Breast Reconstruction

The mainstream approaches for breast reconstruction include one-stage or two-stage methods such as autologous flap transplant or tissue expander/breast implant placement. Autologous fat transfer is also a viable option. However, breast cancer patients tend to be slimmer, which makes obtaining fat more difficult. Moreover, fibrosis induced by radiation therapy would significantly reduce the injection amount and survival rate of fat cells. Thus, only a small population of breast cancer patients is suitable for breast reconstruction using autologous fat transfer. In addition, the skin on the side of mastectomy tends to present with scar adhesion or circulation problems due to previous surgeries. The success rate of using autologous fat alone would be much lower than that in the normal population. The injection amount is limited by the skin condition, making the long-term maintenance of the results more difficult. Patients may need to undergo multiple or phased fat injections to achieve more apparent augmentation results. Recently, some doctors used a BRAVA vacuum device on the affected side of the breast to increase skin elasticity and circulation, which makes the skin expand more for large volume fat injection, but the long-term result is still unverified.

Due to the many limitations presented above, breast reconstruction with autologous fat transfer has not gained popularity and is mostly used as a supplement to other reconstruction surgeries. For example, those with inadequate conditions for autologous fat transfer can consider reconstruction with breast implants first and then use autologous fat to adjust breast shape or fullness. A more recent method involves implant placement along with partial autologous fat injection to increase naturalness and symmetry (hybrid augmentation). The surgery could also simultaneously increase the texture of implants and reduce the chance of presence of implant edges or wrinkles.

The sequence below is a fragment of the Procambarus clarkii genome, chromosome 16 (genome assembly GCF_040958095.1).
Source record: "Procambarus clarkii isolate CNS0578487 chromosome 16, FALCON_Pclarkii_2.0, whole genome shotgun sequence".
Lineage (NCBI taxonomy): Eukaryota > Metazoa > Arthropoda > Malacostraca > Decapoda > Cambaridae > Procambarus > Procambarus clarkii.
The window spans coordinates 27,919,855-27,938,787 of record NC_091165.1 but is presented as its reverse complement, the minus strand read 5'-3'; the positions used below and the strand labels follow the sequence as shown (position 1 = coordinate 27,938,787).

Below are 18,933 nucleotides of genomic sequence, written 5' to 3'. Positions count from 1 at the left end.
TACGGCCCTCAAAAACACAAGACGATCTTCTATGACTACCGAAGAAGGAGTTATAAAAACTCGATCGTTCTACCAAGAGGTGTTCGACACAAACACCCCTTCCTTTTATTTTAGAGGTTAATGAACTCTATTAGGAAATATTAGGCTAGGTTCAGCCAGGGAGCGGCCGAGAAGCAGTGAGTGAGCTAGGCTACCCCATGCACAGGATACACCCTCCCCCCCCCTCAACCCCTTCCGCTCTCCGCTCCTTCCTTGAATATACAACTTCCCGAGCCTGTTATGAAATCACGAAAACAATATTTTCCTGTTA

Surgical conditions


  • Type of anesthesia: General anesthesia or IV sedation
  • Type of incision: 0.3-cm pinhole incision in the medial or lateral lower breast
    1-cm liposuction incision (belly button or groin)
  • Recovery: 2–3 days
  • Removal of stitches: 7 days

General instructions

No food and water on the day of surgery

  • Stimulation with cold compress or excessive heat should be avoided for 2 weeks postoperatively.
  • Compression or aggressive massage of the breasts should be avoided for 1 month postoperatively.
  • Smoking and alcohol consumption should be avoided for 3 months postoperatively.
  • Dieting should be avoided for 6 months postoperatively.
  • Periodic follow-ups and check-ups are necessary if breast lumps are observed even after 6 months.

Ideal candidates

  • Breast reconstruction patients after breast-conserving surgery.
  • Breast reconstruction patients with breast skin thinner than 2cm.
  • Those with inelastic skin at the site of mastectomy.
  • Breast cancer patients who did not undergo radiation therapy.
  • Those who would like local adjustments after breast reconstruction.

Possible complications

  • Fat calcification
  • Unknown lumps
  • Fat displacement
  • Inflammation
  • Autologous absorption
  • Unesthetic breast shape
  • Unsatisfactory results

Surgical advantages

  1. Avoids the risk and care period associated with breast implants.

  2. The breast with fat injection has texture similar to that of normal breasts.

  3. Supplemental to breast reconstruction with implants to enhance natural appearance and improve implant texture.

  4. Minor adjustment to breast sizes to enhance the symmetry of reconstruction.

Surgical drawbacks

  1. Increase in breast size is limited by the skin and scar of the affected breast.

  2. Higher rate of fat absorption compared with that of normal patients.

  3. More likely to have problems such as calcification, lumping, infection, or inflammation.

  4. Multiple procedures may to be needed to achieve similar results as implants.

Possible procedures in conjunction